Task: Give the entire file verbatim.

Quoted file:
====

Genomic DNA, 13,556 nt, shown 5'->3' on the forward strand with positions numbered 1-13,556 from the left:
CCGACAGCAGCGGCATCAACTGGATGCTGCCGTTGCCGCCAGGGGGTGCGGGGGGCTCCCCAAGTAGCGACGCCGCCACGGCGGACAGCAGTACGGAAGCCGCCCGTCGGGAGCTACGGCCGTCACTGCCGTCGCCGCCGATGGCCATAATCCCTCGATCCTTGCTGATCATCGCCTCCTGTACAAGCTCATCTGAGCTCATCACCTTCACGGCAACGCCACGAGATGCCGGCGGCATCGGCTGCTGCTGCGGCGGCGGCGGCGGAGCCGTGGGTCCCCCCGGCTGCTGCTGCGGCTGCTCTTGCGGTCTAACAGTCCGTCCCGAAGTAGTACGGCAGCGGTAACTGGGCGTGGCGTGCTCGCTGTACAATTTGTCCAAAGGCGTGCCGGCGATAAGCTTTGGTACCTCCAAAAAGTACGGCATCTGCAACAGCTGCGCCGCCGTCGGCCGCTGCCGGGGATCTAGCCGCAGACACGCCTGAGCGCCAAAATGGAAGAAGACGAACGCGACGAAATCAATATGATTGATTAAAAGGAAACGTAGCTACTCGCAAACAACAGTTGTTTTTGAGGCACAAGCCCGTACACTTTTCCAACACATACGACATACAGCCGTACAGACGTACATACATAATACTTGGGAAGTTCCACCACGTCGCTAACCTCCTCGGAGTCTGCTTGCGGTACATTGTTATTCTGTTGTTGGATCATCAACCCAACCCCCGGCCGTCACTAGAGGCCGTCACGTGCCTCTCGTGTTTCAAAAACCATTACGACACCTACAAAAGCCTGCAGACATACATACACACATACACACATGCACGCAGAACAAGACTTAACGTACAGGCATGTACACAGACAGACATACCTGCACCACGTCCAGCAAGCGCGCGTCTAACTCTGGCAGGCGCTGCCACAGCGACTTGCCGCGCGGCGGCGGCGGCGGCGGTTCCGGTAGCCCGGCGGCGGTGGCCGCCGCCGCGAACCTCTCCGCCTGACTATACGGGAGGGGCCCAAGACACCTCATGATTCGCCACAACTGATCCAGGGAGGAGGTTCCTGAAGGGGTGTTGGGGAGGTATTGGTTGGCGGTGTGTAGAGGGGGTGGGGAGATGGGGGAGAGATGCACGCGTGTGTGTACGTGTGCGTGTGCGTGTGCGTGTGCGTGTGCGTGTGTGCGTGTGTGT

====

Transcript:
Genomic DNA, 13,556 nt, shown 5'->3' on the forward strand with positions numbered 1-13,556 from the left:
CCGACAGCAGCGGCATCAACTGGATGCTGCCGTTGCCGCCAGGGGGTGCGGGGGGCTCCCCAAGTAGCGACGCCGCCACGGCGGACAGCAGTACGGAAGCCGCCCGTCGGGAGCTACGGCCGTCACTGCCGTCGCCGCCGATGGCCATAATCCCTCGATCCTTGCTGATCATCGCCTCCTGTACAAGCTCATCTGAGCTCATCACCTTCACGGCAACGCCACGAGATGCCGGCGGCATCGGCTGCTGCTGCGGCGGCGGCGGCGGAGCCGTGGGTCCCCCCGGCTGCTGCTGCGGCTGCTCTTGCGGTCTAACAGTCCGTCCCGAAGTAGTACGGCAGCGGTAACTGGGCGTGGCGTGCTCGCTGTACAATTTGTCCAAAGGCGTGCCGGCGATAAGCTTTGGTACCTCCAAAAAGTACGGCATCTGCAACAGCTGCGCCGCCGTCGGCCGCTGCCGGGGATCTAGCCGCAGACACGCCTGAGCGCCAAAATGGAAGAAGACGAACGCGACGAAATCAATATGATTGATTAAAAGGAAACGTAGCTACTCGCAAACAACAGTTGTTTTTGAGGCACAAGCCCGTACACTTTTCCAACACATACGACATACAGCCGTACAGACGTACATACATAATACTTGGGAAGTTCCACCACGTCGCTAACCTCCTCGGAGTCTGCTTGCGGTACATTGTTATTCTGTTGTTGGATCATCAACCCAACCCCCGGCCGTCACTAGAGGCCGTCACGTGCCTCTCGTGTTTCAAAAACCATTACGACACCTACAAAAGCCTGCAGACATACATACACACATACACACATGCACGCAGAACAAGACTTAACGTACAGGCATGTACACAGACAGACATACCTGCACCACGTCCAGCAAGCGCGCGTCTAACTCTGGCAGGCGCTGCCACAGCGACTTGCCGCGCGGCGGCGGCGGCGGCGGTTCCGGTAGCCCGGCGGCGGTGGCCGCCGCCGCGAACCTCTCCGCCTGACTATACGGGAGGGGCCCAAGACACCTCATGATTCGCCACAACTGATCCAGGGAGGAGGTTCCTGAAGGGGTGTTGGGGAGGTATTGGTTGGCGGTGTGTAGAGGGGGTGGGGAGATGGGGGAGAGATGCACGCGTGTGTGTACGTGTGCGTGTGCGTGTGCGTGTGCGTGTGCGTGTGTGCGTGTGTGT